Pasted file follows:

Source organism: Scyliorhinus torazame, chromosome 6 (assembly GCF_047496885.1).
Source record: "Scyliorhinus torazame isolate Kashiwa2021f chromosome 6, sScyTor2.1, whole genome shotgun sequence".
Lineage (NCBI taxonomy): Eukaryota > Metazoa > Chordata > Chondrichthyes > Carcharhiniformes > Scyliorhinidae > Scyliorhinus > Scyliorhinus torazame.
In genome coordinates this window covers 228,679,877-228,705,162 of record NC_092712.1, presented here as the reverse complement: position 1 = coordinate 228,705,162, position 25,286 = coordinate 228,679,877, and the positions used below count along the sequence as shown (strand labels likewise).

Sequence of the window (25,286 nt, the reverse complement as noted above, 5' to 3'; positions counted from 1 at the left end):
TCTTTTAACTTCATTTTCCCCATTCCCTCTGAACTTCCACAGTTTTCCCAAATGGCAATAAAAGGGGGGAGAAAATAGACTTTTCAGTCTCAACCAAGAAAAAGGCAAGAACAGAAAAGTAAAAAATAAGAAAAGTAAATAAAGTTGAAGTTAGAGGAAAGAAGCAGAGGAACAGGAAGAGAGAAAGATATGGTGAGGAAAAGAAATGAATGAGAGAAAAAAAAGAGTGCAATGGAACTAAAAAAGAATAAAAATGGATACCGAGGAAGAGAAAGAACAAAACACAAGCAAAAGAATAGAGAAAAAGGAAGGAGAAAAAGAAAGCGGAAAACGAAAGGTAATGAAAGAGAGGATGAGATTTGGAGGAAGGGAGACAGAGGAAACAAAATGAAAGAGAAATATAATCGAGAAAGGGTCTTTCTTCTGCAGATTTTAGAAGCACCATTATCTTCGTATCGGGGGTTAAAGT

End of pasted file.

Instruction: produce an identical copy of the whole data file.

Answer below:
Source organism: Scyliorhinus torazame, chromosome 6 (assembly GCF_047496885.1).
Source record: "Scyliorhinus torazame isolate Kashiwa2021f chromosome 6, sScyTor2.1, whole genome shotgun sequence".
Lineage (NCBI taxonomy): Eukaryota > Metazoa > Chordata > Chondrichthyes > Carcharhiniformes > Scyliorhinidae > Scyliorhinus > Scyliorhinus torazame.
In genome coordinates this window covers 228,679,877-228,705,162 of record NC_092712.1, presented here as the reverse complement: position 1 = coordinate 228,705,162, position 25,286 = coordinate 228,679,877, and the positions used below count along the sequence as shown (strand labels likewise).

Sequence of the window (25,286 nt, the reverse complement as noted above, 5' to 3'; positions counted from 1 at the left end):
TCTTTTAACTTCATTTTCCCCATTCCCTCTGAACTTCCACAGTTTTCCCAAATGGCAATAAAAGGGGGGAGAAAATAGACTTTTCAGTCTCAACCAAGAAAAAGGCAAGAACAGAAAAGTAAAAAATAAGAAAAGTAAATAAAGTTGAAGTTAGAGGAAAGAAGCAGAGGAACAGGAAGAGAGAAAGATATGGTGAGGAAAAGAAATGAATGAGAGAAAAAAAAGAGTGCAATGGAACTAAAAAAGAATAAAAATGGATACCGAGGAAGAGAAAGAACAAAACACAAGCAAAAGAATAGAGAAAAAGGAAGGAGAAAAAGAAAGCGGAAAACGAAAGGTAATGAAAGAGAGGATGAGATTTGGAGGAAGGGAGACAGAGGAAACAAAATGAAAGAGAAATATAATCGAGAAAGGGTCTTTCTTCTGCAGATTTTAGAAGCACCATTATCTTCGTATCGGGGGTTAAAGT